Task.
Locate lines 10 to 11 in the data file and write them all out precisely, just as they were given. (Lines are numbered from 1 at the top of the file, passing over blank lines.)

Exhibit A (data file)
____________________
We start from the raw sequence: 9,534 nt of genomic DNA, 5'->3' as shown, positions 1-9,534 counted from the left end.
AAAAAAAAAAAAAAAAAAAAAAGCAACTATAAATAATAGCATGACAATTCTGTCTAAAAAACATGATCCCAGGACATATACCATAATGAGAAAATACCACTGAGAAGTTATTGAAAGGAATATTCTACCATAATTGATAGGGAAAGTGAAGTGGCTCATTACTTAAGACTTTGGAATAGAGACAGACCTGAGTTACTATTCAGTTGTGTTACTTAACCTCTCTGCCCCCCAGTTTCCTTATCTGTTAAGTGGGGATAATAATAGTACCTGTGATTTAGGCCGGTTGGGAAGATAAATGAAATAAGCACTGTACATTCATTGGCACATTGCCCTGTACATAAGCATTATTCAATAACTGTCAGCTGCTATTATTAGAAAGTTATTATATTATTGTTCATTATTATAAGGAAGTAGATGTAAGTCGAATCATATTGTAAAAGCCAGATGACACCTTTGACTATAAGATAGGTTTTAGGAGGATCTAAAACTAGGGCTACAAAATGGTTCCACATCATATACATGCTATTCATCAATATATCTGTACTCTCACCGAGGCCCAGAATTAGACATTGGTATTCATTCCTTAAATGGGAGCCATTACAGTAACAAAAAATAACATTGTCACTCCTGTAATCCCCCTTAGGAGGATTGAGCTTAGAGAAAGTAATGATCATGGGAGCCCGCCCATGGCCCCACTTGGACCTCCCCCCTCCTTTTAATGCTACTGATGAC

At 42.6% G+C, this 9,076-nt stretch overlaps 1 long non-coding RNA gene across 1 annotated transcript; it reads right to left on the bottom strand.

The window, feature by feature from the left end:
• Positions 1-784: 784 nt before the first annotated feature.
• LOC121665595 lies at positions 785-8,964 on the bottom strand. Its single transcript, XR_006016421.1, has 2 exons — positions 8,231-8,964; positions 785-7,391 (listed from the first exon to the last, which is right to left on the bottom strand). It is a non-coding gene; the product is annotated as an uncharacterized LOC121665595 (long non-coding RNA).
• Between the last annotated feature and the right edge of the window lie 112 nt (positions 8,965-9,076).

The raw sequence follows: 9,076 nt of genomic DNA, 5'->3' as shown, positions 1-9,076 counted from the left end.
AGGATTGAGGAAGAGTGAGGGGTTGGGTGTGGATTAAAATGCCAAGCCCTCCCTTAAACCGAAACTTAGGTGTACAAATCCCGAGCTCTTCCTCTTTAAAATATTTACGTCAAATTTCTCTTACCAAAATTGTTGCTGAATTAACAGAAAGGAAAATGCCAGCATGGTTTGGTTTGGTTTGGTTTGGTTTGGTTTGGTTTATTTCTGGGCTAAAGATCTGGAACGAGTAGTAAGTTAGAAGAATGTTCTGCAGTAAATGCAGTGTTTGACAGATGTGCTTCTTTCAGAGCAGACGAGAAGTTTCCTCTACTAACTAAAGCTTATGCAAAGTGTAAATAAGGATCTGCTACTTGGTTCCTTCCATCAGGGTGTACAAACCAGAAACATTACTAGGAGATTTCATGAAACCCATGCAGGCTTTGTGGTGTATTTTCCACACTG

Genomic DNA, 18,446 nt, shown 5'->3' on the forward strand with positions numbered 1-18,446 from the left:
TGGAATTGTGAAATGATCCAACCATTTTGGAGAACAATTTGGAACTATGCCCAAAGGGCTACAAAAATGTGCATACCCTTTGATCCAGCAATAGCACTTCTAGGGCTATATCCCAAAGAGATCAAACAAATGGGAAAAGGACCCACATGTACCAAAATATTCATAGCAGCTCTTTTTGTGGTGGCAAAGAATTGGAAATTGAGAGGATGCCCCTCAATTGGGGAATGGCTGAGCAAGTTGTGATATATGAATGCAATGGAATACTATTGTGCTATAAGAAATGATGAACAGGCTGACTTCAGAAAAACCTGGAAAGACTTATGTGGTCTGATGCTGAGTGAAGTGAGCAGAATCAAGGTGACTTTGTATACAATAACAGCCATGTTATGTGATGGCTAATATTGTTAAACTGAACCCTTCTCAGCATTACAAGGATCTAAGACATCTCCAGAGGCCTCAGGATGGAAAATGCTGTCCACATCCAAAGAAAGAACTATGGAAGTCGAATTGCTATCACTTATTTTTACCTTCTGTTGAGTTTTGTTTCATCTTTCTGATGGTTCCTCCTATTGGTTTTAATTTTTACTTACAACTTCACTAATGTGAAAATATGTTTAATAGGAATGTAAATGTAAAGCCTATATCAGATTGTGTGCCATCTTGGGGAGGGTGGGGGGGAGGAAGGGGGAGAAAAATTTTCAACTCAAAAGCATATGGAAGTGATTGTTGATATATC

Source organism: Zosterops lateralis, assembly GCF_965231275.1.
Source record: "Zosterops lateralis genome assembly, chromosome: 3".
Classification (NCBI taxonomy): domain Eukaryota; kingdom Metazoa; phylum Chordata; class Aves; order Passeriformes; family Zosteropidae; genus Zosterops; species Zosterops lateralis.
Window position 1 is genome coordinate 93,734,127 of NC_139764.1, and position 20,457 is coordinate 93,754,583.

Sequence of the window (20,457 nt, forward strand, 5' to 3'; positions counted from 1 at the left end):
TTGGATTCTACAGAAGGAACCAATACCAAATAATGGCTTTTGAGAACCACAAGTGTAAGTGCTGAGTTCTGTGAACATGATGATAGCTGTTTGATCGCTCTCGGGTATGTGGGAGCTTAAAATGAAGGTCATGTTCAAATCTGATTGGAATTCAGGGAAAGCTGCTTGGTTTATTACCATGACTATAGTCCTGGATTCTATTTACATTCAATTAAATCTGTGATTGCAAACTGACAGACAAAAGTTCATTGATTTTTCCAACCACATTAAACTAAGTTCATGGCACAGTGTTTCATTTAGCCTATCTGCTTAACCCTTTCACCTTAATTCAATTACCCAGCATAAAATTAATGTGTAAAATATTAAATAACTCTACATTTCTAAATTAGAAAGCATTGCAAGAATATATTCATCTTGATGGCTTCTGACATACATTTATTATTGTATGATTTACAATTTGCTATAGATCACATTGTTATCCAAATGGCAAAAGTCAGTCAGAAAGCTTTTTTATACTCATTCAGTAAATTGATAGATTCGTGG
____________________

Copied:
Genomic DNA, 18,446 nt, shown 5'->3' on the forward strand with positions numbered 1-18,446 from the left:
TGGAATTGTGAAATGATCCAACCATTTTGGAGAACAATTTGGAACTATGCCCAAAGGGCTACAAAAATGTGCATACCCTTTGATCCAGCAATAGCACTTCTAGGGCTATATCCCAAAGAGATCAAACAAATGGGAAAAGGACCCACATGTACCAAAATATTCATAGCAGCTCTTTTTGTGGTGGCAAAGAATTGGAAATTGAGAGGATGCCCCTCAATTGGGGAATGGCTGAGCAAGTTGTGATATATGAATGCAATGGAATACTATTGTGCTATAAGAAATGATGAACAGGCTGACTTCAGAAAAACCTGGAAAGACTTATGTGGTCTGATGCTGAGTGAAGTGAGCAGAATCAAGGTGACTTTGTATACAATAACAGCCATGTTATGTGATGGCTAATATTGTTAAACTGAACCCTTCTCAGCATTACAAGGATCTAAGACATCTCCAGAGGCCTCAGGATGGAAAATGCTGTCCACATCCAAAGAAAGAACTATGGAAGTCGAATTGCTATCACTTATTTTTACCTTCTGTTGAGTTTTGTTTCATCTTTCTGATGGTTCCTCCTATTGGTTTTAATTTTTACTTACAACTTCACTAATGTGAAAATATGTTTAATAGGAATGTAAATGTAAAGCCTATATCAGATTGTGTGCCATCTTGGGGAGGGTGGGGGGGAGGAAGGGGGAGAAAAATTTTCAACTCAAAAGCATATGGAAGTGATTGTTGATATATC